The revolving door is in full motion. Supervisor Steve Kinsey will retire from the Board of Supervisors in five weeks. His next job will be using contacts he’s made with county government, the Metropolitan Transportation Commission and California’s Coastal Commission.
In Marin Magazine, Kinsey is quoted, “Eventually what I want to do is be involved as a consultant at the local or regional level in strengthening community, either in the field of transportation or working to achieve equity in various aspects of contemporary life.” Kinsey promptly pursued his goal by snagging a $50,000 contract with the city of San Rafael to help guide the city in joint efforts with SMART to relocate the C. Paul Bettini bus depot so it’s compatible with the city’s new rail station.
It’s not that Kinsey, 63, lacks private-sector skills. He was a successful San Geronimo Valley designer-builder when he was first elected to the board 20 years ago.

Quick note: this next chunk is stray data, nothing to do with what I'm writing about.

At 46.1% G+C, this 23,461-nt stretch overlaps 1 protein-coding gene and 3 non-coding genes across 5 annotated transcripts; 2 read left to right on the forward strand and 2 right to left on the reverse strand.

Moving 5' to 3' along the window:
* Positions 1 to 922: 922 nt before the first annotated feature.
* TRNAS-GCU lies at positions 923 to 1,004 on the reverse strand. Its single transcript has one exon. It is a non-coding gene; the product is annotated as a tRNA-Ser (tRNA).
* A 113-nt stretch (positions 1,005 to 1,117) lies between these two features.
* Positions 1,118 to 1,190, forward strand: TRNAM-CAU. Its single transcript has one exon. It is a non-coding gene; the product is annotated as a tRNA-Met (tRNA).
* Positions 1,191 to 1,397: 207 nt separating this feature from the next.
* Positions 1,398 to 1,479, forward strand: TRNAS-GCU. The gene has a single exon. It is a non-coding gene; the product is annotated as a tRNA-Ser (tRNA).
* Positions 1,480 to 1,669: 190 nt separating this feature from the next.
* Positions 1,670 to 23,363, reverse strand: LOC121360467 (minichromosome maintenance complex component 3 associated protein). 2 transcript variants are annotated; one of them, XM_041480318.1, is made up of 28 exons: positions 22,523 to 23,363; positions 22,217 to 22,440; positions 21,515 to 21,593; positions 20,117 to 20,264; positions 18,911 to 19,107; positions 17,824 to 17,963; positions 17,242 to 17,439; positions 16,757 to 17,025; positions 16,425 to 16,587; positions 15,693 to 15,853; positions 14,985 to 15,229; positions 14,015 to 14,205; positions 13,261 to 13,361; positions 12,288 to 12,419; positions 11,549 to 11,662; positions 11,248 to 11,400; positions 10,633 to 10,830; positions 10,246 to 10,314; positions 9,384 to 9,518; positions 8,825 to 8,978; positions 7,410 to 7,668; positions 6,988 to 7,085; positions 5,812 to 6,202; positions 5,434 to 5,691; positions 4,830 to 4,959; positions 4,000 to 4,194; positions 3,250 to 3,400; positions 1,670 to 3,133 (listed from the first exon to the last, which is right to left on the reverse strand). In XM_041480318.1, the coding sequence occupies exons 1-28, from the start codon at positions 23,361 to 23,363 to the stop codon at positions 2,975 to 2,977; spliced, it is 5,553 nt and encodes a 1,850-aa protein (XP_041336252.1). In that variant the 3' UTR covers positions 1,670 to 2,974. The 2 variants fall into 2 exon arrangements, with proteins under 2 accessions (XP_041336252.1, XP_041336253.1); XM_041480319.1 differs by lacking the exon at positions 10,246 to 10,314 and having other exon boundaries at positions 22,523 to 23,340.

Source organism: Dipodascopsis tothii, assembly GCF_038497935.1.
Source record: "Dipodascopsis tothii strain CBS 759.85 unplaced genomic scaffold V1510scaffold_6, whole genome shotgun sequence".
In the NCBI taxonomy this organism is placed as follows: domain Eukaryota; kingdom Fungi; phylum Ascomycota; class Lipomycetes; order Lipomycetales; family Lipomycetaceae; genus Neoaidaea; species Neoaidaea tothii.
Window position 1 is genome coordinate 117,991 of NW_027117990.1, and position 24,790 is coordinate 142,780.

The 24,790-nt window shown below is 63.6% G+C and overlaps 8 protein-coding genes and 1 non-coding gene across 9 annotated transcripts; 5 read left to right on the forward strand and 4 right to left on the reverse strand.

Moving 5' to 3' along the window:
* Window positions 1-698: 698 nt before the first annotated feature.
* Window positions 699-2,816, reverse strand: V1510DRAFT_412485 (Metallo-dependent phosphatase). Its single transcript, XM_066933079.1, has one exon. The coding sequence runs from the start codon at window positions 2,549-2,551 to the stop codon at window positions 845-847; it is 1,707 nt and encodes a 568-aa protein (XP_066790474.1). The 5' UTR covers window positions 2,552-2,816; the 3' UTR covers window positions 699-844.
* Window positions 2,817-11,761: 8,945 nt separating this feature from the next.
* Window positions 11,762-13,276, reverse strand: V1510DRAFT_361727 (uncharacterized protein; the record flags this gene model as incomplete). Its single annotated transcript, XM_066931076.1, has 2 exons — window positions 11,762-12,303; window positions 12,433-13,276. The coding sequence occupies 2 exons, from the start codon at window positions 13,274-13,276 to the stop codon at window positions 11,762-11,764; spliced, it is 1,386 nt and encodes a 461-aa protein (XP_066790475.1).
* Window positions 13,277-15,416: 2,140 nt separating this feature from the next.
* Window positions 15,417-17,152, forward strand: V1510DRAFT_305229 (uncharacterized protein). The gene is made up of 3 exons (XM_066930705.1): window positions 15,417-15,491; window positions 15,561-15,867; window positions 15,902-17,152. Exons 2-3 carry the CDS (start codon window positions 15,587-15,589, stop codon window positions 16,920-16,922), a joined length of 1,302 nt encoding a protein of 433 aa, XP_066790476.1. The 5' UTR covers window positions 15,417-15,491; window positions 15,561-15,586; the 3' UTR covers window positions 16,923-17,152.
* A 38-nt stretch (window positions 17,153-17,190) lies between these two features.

Kinsey was a good supervisor. There’s never been a whiff of financial scandal about him. Perhaps his contract with San Rafael will be a one-off arrangement.
In justification, Kinsey pointed out to me that his Mission City contract is consulting with a public agency, not working as a private-sector advocate.
It’s still a problem given Kinsey’s role as a reliable supporter of MTC’s management led by top honcho Steve Heminger.
Now that the five-term supervisor will be “interfacing” with MTC as a consultant, the issues of cronyism naturally will arise.
Ditto for the Coastal Commission where Kinsey, along with a few other commissioners, remains under a cloud. The Los Angeles Times reported that a handful of appointees, including Kinsey, had failed to publicly disclose ex-officio communications with entities coming before the coastal land use authority.
The revolving-door phenomenon, so prevalent in Washington, D.C., also encourages See Article HERE.